Learn Android Development For Beginners

View

Views are the UI elements that are basic building blocks of user interface commonly known as control or widget. For Example view can be a button, Text editor, Label and lot of other UI elements. Views are same as controls in ASP.Net. View is the base class of every UI element.

Access View in Activity Class

While developing the android application, you will need to access the views in the class using code. Because in programming languages the controls values get and set from code file. The concept will get clearer after understanding the next example. In the example one the click of the button the text of the label will be changed.

Open the activity_main.xml file in your first allocation and add the button in the layout file from the widgets Palette.

Android Button Properties
(Figure 4.2.1)

Select the button and in the property palette set the text = “Click on Button” and set id=”@+id/btnChange”. The id of the button is “btnChange” but what is the “@+id” at the start, what does it means. “@” sign means in the android development that you want to access any Resource. And after the “@” sign write the name of resource e.g. @string/hello_world, @drawable/logoImage etc. @string/hello_world means use the hello_world in the string resource.

We will learn about the resources in detail later. But in brief it is recommended in android application development to use resources for your string, images etc. Using resource you can easily manage images for different device resolution, language etc.

So come back to the point what does “@+id” means. The + sign with @ means if the resource exist then use it otherwise create it. @+id/btnChange mean use the btnChange in id resource and if it does exists then create it.

Select the TextView and assign it id ="@+id/tvTitle". Now the change in the layout file has been completed and the final xml is this.

 <RelativeLayout xmlns:android="http://schemas.android.com/apk/res/android"
    xmlns:tools="http://schemas.android.com/tools"
    android:layout_width="match_parent"
    android:layout_height="match_parent"
    android:paddingLeft="@dimen/activity_horizontal_margin"
    android:paddingRight="@dimen/activity_horizontal_margin"
    android:paddingTop="@dimen/activity_vertical_margin"
    android:paddingBottom="@dimen/activity_vertical_margin"
    tools:context=".MainActivity">

    <TextView
        android:id="@+id/tvTitle"
        android:layout_width="wrap_content"
        android:layout_height="wrap_content"
        android:text="Hi It's My First Program"
        />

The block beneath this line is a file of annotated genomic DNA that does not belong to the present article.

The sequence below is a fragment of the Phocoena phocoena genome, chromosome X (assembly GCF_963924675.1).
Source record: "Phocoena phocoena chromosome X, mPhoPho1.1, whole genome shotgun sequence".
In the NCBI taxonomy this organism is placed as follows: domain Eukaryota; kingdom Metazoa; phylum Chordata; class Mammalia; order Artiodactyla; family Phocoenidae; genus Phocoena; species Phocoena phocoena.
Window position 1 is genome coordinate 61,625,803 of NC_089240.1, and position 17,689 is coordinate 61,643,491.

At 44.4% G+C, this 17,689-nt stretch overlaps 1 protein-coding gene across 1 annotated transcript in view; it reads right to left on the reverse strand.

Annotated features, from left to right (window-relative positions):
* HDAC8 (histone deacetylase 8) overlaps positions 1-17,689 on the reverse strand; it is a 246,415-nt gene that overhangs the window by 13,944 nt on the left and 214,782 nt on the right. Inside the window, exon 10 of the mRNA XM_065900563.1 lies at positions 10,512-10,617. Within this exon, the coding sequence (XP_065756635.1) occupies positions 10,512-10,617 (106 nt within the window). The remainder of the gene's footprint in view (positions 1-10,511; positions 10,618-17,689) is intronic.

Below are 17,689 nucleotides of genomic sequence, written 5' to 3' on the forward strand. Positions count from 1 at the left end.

<Button
        
        android:id="@+id/btnChange"
        android:layout_width="wrap_content"
        android:layout_height="wrap_content"
        android:text="Click on Button"
        android:layout_marginTop="20dp"
        android:layout_below="@+id/tvTitle"
        android:layout_centerHorizontal="true" />


 </RelativeLayout>


Now we have to write some code in the activity class to access the views there. Open the “MainActivity.java” file and get the button view and register click event and get the TextView to set its text message.

findViewById(int id) method is available for accessing the View in the layout that matches the id. “id” is the unique identifier for the view in the layout. But why it is accepting “id” as int type. But the name of our button is “btnChange”. Actually Android compiler generates a unique ids for the view in the in the “id” resource and you can access it using “R.id”. “R.id” contains the all your ids that are defined in the layout file. To get the id of the “btnChange” type the “R.id.btnChange”. The complete statement will be findViewById(R.id.btnChange). The view that is being gotten from the statement is a Button. It is better to cast it in the Button.

 Button button = (Button)findViewById(R.id.btnChange);
    

As in most of the programming language, you need to add or import the reference of the library whose functionality is going to use in the file. Same when you will write “Button” the Android Studio will make the color and ask you to add the Button’s library by pressing “Alt + Enter”

Android Button Properties
(Figure 4.2.2)

Or you will see the Bulb in Red color on the left side of the line to add the class reference. Press on the Bulb and in the opened drop down click on “Import Class” it will import the Button class in your code.

Android Button import class
(Figure 4.2.3)

The both either Pressing “Alt + Enter” on the Button or by clicking on the “Import Class” adds the following statement on the page.

import android.widget.Button;
        

After getting the View in the code, now it is easy to play with it. Suppose if we want to change the text of the TextView on the click of the button. Then we need to get the Button View in the code and register the click event and on the click event change the text. See the code below

    @Override
    protected void onCreate(Bundle savedInstanceState) {
        super.onCreate(savedInstanceState);
        setContentView(R.layout.activity_main);

        Button button = (Button)findViewById(R.id.btnChange);

        button.setOnClickListener(new View.OnClickListener() {
            @Override
            public void onClick(View v) {

                TextView textView = (TextView)findViewById(R.id.tvTitle);
                textView.setText("Yes! You pressed the button.");

            }
        });

    }
    
    

Register the click event of the button using button.setOnClickListener() statement and in the click event get the TextView using the statement TextView textView = (TextView)findViewById(R.id.tvTitle);

Java provides a different ways to register the events and we will learn about it later in detail.

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